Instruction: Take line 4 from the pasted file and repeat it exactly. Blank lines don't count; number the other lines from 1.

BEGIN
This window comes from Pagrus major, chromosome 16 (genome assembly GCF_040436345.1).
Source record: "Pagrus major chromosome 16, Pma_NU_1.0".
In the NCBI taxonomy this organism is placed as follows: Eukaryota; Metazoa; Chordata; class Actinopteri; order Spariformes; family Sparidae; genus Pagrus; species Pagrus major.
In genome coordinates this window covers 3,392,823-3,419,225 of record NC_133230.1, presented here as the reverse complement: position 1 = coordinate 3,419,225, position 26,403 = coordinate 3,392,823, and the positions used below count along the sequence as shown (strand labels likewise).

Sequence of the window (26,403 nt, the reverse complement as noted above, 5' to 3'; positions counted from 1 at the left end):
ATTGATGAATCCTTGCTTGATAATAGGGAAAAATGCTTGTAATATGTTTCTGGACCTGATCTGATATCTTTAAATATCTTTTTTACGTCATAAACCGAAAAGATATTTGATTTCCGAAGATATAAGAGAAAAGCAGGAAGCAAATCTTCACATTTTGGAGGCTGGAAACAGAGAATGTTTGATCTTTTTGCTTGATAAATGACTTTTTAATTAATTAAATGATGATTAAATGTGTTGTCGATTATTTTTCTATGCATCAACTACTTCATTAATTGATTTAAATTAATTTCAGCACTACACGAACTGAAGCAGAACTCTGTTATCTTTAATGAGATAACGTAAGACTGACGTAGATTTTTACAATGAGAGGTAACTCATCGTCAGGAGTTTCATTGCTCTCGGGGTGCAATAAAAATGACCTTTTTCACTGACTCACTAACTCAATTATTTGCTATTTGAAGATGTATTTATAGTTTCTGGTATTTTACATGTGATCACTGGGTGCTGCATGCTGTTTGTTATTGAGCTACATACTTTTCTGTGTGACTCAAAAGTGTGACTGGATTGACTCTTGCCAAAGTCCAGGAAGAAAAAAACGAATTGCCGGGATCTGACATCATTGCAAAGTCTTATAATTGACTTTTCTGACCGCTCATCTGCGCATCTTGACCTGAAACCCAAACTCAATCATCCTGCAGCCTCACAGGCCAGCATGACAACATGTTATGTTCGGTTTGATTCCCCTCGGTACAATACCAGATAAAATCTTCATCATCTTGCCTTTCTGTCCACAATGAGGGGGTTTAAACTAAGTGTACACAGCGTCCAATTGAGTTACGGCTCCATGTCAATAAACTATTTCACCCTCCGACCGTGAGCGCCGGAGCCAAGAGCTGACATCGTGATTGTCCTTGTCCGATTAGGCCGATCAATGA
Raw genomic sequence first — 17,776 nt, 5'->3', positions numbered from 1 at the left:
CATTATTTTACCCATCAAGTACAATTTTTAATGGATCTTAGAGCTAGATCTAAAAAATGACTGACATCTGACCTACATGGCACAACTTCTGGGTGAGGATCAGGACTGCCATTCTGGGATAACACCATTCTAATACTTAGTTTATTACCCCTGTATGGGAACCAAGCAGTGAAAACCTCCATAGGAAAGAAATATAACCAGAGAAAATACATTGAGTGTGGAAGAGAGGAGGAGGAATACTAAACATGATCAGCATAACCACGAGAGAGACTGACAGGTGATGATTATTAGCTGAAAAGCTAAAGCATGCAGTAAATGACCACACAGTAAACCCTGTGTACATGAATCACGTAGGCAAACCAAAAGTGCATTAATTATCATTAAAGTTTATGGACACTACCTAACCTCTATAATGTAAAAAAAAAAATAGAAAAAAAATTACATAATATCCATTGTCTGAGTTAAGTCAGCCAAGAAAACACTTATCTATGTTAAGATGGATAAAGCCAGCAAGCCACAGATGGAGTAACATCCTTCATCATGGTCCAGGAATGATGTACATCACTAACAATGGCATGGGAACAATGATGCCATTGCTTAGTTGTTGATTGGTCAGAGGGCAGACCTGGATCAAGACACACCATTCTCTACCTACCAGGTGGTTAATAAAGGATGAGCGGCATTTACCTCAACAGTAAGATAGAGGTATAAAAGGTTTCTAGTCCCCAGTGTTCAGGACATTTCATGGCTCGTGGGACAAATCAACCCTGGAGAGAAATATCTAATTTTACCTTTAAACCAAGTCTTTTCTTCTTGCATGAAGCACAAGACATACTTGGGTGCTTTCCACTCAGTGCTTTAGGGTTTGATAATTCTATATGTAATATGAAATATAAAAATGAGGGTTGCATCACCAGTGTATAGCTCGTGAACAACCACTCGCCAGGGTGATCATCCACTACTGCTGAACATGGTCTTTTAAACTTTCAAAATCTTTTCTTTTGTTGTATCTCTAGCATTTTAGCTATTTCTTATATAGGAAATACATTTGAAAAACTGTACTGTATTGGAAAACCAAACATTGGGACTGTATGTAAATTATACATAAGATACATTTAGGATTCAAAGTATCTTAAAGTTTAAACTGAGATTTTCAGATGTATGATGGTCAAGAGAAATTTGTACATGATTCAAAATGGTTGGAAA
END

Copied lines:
In genome coordinates this window covers 3,392,823-3,419,225 of record NC_133230.1, presented here as the reverse complement: position 1 = coordinate 3,419,225, position 26,403 = coordinate 3,392,823, and the positions used below count along the sequence as shown (strand labels likewise).